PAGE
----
A piece of Lincolnton history is alive and well in Newton. The Norfolk Southern Railway Company caboose which was formerly used in Lincolnton as a wine and cheese store called “The Jolly Trolley,” which sat at the Lincolnton Depot site since the early 1980s, until the car was purchased by the Southeastern Narrow Gauge and Shortline Museum in Newton. It was transported from Lincolnton to Newton on April 7, 2016.

The rusty caboose sat at the museum waiting for its turn to be refurbished. The priming and painting began last week and at least the exterior of the caboose has been restored. It’ll now serve as a welcome center for the museum and be the focal point for what the museum is calling its “S.T.E.M. Plaza” which will be used for educational tours, outdoor concerts and other entertainment.

“This caboose served on a little railroad in eastern North Carolina,” museum coordinator James Glenn said. “It was built in the 1940s. I think sometime in the 1970s or 1980s it came to Lincolnton and sat next to the train depot there. This was one of the first steel cabooses built, most railroad cars and cabooses being made prior to then were wooden. We didn’t want to put any of our wooden pieces of equipment outside because they would deteriorate so fast. We knew that a steel caboose wouldn’t have any problem not being under a roof and out in the sun. As soon as this caboose went up for grabs, we knew it was a perfect piece for this use.”

The City of Lincolnton elected to have the caboose, which had no historical ties to Lincolnton, removed from the property, which is now First Federal Park. The depot was demolished as well. At the time the deal was made with the Southeastern Narrow Gauge and Shortline Museum, Matt Bumgarner, who serves on the Newton Depot Authority Board, which oversees the museum, said that the caboose would be cosmetically restored so that it resembles its original appearance. 

“This caboose fits our collection perfectly,” Glenn said. “There’s still a lot of work to be done on the interior. There’s a lot of damage from the years it sat in Lincolnton. There’s a little bit of fire damage in there as well. That’ll come later.”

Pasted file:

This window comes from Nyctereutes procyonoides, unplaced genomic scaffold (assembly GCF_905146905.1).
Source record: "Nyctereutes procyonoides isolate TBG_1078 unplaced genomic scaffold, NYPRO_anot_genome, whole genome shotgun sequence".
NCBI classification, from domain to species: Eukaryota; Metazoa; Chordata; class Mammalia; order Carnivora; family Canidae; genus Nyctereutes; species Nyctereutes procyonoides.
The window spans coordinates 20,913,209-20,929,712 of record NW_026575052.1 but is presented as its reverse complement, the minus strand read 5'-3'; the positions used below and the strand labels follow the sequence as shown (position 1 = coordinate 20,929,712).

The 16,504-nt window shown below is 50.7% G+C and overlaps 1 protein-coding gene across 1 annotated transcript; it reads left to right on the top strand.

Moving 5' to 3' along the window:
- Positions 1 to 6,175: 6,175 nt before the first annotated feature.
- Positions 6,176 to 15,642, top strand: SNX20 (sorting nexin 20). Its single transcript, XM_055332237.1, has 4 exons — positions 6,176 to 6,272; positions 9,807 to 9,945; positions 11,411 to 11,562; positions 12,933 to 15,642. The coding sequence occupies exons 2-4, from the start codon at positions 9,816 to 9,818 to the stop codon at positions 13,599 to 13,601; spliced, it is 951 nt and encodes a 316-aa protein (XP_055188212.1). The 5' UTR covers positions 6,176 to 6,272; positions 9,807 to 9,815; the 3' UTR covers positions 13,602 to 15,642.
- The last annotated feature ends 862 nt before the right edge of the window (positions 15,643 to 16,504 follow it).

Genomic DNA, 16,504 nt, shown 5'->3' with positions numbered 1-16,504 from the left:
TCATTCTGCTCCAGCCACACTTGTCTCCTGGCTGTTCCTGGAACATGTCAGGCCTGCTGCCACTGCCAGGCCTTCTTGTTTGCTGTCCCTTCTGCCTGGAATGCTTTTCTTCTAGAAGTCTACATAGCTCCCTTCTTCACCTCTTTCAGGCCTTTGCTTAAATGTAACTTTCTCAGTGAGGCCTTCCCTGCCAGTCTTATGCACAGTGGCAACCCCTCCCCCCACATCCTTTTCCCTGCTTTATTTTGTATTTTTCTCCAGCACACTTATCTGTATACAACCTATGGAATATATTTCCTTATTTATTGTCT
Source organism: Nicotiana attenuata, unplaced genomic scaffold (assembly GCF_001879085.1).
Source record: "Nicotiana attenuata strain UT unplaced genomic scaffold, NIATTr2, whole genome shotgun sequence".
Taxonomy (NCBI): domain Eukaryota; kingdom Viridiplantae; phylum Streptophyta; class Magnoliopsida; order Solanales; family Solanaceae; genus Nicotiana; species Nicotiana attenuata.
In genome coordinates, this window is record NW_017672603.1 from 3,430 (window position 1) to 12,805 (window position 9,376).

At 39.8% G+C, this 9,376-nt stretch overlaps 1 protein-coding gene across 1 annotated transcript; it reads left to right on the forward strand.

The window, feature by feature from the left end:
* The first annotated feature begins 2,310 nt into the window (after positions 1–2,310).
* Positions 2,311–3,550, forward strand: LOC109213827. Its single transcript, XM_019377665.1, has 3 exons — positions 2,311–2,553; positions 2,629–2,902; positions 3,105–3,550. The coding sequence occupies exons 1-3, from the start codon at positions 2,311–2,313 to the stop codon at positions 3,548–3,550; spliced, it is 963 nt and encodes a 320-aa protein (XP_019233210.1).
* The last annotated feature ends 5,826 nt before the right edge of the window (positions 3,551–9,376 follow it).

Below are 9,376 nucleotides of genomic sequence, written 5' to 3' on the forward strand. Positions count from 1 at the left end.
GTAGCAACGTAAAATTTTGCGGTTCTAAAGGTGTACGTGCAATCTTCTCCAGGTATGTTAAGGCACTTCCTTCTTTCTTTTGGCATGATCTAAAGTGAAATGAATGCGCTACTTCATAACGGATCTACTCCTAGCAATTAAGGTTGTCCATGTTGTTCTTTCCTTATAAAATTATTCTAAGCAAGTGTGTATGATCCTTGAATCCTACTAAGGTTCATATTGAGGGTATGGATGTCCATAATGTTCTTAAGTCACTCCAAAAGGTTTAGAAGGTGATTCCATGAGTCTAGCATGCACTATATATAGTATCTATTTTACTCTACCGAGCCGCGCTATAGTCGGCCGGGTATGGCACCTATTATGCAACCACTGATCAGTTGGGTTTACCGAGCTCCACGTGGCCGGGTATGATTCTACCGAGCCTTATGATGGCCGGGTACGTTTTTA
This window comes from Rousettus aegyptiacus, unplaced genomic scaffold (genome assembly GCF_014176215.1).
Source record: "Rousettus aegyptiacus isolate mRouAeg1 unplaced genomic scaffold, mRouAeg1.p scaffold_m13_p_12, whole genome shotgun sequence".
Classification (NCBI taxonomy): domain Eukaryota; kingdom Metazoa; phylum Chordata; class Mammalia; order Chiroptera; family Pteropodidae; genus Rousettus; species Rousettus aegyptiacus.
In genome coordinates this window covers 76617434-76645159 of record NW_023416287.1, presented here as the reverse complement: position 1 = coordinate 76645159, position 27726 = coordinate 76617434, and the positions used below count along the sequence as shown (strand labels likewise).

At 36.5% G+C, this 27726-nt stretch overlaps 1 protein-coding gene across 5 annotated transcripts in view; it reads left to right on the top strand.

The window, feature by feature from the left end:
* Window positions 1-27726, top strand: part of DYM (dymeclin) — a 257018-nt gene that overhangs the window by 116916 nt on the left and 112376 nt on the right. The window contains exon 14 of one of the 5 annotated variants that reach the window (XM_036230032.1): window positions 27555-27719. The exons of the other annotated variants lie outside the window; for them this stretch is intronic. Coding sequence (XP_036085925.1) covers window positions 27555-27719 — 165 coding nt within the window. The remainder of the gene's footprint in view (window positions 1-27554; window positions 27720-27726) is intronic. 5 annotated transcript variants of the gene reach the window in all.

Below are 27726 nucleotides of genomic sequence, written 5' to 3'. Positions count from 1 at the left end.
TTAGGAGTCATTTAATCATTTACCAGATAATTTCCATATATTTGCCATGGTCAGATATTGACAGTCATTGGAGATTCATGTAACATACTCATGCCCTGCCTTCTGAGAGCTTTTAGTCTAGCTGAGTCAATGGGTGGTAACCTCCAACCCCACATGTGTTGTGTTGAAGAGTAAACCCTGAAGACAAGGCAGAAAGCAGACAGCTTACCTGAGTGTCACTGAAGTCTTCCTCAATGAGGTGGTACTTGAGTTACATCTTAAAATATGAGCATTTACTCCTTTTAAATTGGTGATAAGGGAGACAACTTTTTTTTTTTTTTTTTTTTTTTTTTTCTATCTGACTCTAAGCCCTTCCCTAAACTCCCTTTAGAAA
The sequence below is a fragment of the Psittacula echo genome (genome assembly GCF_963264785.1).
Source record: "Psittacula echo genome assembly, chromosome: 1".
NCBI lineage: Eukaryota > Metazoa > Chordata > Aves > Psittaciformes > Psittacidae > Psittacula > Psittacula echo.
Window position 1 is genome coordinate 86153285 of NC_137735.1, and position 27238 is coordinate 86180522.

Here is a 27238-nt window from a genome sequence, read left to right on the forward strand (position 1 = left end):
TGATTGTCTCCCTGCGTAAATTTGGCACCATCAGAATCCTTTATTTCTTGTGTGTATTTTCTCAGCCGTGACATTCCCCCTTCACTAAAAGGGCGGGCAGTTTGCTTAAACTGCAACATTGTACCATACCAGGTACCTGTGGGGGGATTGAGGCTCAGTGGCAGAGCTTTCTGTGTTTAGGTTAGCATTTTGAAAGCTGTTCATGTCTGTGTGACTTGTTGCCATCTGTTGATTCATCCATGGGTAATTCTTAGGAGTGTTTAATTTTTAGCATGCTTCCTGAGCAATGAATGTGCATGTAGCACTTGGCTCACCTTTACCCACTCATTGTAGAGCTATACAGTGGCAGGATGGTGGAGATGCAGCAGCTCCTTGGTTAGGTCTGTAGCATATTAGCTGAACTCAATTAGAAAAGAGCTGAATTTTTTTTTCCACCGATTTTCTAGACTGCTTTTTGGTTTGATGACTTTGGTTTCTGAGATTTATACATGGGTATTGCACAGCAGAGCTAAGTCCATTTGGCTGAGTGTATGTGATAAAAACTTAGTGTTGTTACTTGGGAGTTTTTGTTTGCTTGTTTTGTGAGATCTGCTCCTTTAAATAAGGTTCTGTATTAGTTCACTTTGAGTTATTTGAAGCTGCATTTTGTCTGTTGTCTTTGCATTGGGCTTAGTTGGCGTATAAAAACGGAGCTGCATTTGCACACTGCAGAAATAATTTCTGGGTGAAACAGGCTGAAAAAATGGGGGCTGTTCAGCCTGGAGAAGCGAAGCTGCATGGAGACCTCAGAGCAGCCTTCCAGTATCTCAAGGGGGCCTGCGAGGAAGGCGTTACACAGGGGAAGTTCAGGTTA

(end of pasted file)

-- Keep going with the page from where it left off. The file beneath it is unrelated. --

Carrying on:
Formed by the Newton Depot Authority, the Southeastern Narrow Gauge and Shortline Museum houses a collection of vintage railroad equipment. The museum’s niche is southeastern short line railroad (independent railroad companies that operate over a relatively short distance) and so-called “narrow gauge” railroad artifacts. A narrow-gauge railway is one with a track gauge narrower than the 4-foot-8.5 of standard gauge railways. The most common narrow gauge was 3 feet, though others existed at 24, 30, 40, and 42 inches.

“Pieces like this caboose just aren’t around anymore,” Glenn said. “They’re long gone. Railroads don’t use cabooses anymore or, for that matter, most of the railroad cars we have here can’t be used on regular railroads. We’ve got the majority of what’s out there to get as far as those kinds of railroad cars.”

Slowly, these pieces are being restored and are available for viewing by the general public. The museum also purchased fixtures, including a ticket booth, before the depot was demolished. 

“The ticket booth was the only surviving ticket window from the entire Carolina & Northwestern Railroad from South Carolina to North Carolina,” Glenn said. “It’s very special. We also got front doors from when the depot was segregated which will be a whole exhibit on its own.” 

Instead of bringing up the rear of a train, the little caboose will now welcome visitors to the museum.

For more information on the Southeastern Narrow Gauge and Shortline Museum visit their website at http://newtondepot.comor call (980) 858-4266.

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